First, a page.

Titan America announced Thursday that it is shutting down plans to build a years in the making cement plant because, "project economics no longer support the construction of a cement plant in Castle Hayne."
The plan, first announced in 2008, met significant opposition from some folks living in New Hanover County. The process to get the proper permits took years and the project has hung in limbo for several months.
"The decision was purely financial," said Bob Odom, general manager for Carolinas Cement in New Hanover County. "There are still two Carolinas Cement workers at the terminal on the property. This decision will not affect their jobs."
According to a news release from parent company Titan, there are several reasons for calling off the project, including the increased cost of building a new plant and the potential for cement imports on the Carolina coast.
“Our decision to suspend construction on the cement plant in Castle Hayne is driven by basic project economics,” said Bill Zarkalis, Titan America’s CEO. “The pace of demand growth in the specific markets does not seem adequate to justify the addition of substantial new production capacity - more so because the costs to construct a new cement plant in the United States have risen substantially in the past few years. Finally, the overall risk profile of the project has worsened as new coastal capacity in North Carolina could be vulnerable to cement imports, considering the strong US dollar, the global cement supply situation and low ocean freight costs.”
Odom said the opposition did not have anything to do with the decision. A grassroots effort to oppose the plant bubbled up early and continued into 2015 with meetings to update the project.
“I think there was a lot of bad information out there. I think there is a lot of emotion. I think if you look at the facts and visit our Roanoke plant like we ask many people to do, it was not a big deal. I understand their concerns. I think their concerns are overblown,” Odom said.
Kayne Darrell was an outspoken critic of the project, who was also sued by Titan for slander. The parties eventually settled.
For almost 8 years this community has committed itself to protecting our air, our water, our environment and our children's health from the many negative impacts Titan Cement would inflict on all of us. All of those who worked so hard for this day should be very proud. I can tell you I have been dreaming of this day for 8 years and even through all the sacrifices and frustrations, all the time and hard work devoted to this cause, I never once doubted that this day would come! We live in an amazing community with so many amazing dedicated people, all of whom never stopped believing that the Power of the People works and, like me, never doubted that we COULD stop a multinational billion dollar, polluting corporation from building it's dirty plant in this beautiful place we call home. We did it!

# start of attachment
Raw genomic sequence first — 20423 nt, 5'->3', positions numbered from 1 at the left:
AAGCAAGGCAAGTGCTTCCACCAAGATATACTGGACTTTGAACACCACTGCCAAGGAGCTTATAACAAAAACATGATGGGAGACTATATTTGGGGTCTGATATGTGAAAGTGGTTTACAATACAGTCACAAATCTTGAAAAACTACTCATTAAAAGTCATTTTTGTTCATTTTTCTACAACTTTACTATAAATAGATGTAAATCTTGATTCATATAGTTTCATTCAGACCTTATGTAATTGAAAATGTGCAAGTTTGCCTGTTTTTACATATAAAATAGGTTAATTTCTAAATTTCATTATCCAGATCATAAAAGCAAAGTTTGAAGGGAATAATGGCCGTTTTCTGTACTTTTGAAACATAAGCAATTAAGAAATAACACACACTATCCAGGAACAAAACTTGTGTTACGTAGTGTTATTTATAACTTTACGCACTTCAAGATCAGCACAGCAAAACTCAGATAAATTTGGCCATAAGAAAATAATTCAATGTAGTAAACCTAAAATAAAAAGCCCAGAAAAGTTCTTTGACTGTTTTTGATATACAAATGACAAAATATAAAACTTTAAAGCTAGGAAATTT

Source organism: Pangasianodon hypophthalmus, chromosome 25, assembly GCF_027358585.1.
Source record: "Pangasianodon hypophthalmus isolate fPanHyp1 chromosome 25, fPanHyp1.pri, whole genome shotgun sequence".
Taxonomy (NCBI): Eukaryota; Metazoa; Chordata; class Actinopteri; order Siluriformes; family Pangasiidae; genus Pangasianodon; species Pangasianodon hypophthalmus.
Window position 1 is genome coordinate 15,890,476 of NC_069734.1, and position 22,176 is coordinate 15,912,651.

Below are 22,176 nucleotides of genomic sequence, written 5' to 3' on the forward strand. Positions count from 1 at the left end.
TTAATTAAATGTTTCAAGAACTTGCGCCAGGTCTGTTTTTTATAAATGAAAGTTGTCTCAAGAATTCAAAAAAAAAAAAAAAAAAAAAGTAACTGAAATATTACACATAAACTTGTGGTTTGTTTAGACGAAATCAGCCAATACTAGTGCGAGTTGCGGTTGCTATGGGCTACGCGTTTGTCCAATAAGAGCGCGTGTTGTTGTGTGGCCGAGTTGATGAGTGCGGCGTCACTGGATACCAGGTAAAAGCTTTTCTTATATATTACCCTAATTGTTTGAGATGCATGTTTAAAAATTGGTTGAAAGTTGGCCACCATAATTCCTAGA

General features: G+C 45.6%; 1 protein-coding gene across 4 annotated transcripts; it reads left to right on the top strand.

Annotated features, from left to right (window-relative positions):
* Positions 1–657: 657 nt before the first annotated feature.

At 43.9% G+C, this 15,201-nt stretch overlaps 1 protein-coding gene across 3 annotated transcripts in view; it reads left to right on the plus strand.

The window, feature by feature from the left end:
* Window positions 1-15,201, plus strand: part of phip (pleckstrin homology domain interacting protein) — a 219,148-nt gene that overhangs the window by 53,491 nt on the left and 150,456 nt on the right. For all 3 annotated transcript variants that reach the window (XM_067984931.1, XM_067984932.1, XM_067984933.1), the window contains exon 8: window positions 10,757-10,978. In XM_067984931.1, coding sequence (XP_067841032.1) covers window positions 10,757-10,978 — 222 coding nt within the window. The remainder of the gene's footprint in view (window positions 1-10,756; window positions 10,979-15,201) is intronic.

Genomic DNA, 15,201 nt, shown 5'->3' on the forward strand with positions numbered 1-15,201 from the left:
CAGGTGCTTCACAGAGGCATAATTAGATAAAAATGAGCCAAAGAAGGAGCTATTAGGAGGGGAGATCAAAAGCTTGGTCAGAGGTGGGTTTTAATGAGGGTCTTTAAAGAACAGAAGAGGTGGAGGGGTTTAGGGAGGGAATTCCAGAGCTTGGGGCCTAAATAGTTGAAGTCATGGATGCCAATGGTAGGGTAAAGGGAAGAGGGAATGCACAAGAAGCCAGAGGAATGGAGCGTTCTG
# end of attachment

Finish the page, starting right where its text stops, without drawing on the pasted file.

The NC Sierra Club released the following statement on the decision.
Today’s announcement is a victory for the thousands of citizens who have fought tirelessly for years now to protect their community and our coast. The proposed facility would have drastically and negatively impacted the region’s clean air and water. Today’s announcement moves New Hanover County one giant step forward in the right direction towards an economic future built on environmentally sustainable principles.
Mike Giles with the NC Coastal Federation called it a citizen win Thursday.
"This is a culmination of 8 years of thousands of citizens fighting and standing up for what they believe in," Mike Giles said. "And this goes to show you that citizens can make a difference. There were a lot of organizations involved - the Coastal Federation, Cape Fear River Watch, Citizens against Titan - but more importantly, there were thousands of students that stood up for what they believed in."
The Southern Environmental Law Center issued the following statements.
The citizens of New Hanover and Pender counties can now breathe easier with the threat of Titan’s toxic air pollution now gone. According to expert analysis, the air pollution from the plant that Titan proposed to build would have resulted in hundreds of cases of acute respiratory symptoms, one premature death each year, and associated health costs of millions of dollars for the adjacent three county area. Southeastern North Carolina can now forge a new path forward built on the region’s remarkable natural environment. -- Geoff Gisler, a senior attorney at the Southern Environmental Law Center.
Pender County residents are delighted with the news that Titan America is terminating plans to build a huge, polluting cement plant on the banks of the Northeast Cape Fear River. -- Allie Sheffield of the PenderWatch & Conservancy.
The residents of Castle Hayne and surrounding communities can now breathe easier, knowing that their health will not be compromised by the pollution from cement manufacturing, and that the waters and wildlife of the NE Cape Fear River region will be preserved. We look forward to continuing to work with the community to bring sustainable economic development to the region that is in harmony with the rich natural resources the region possesses. -- Michelle Nowlin, supervising attorney at the Duke Environmental Law and Policy Clinic.
The debate over building the plant became a political hot potato in New Hanover County, with commissioners starting a special use permit years ago because of this project. That special use permit vote has been debated many times over the years and has even come up as a topic in this year's election.
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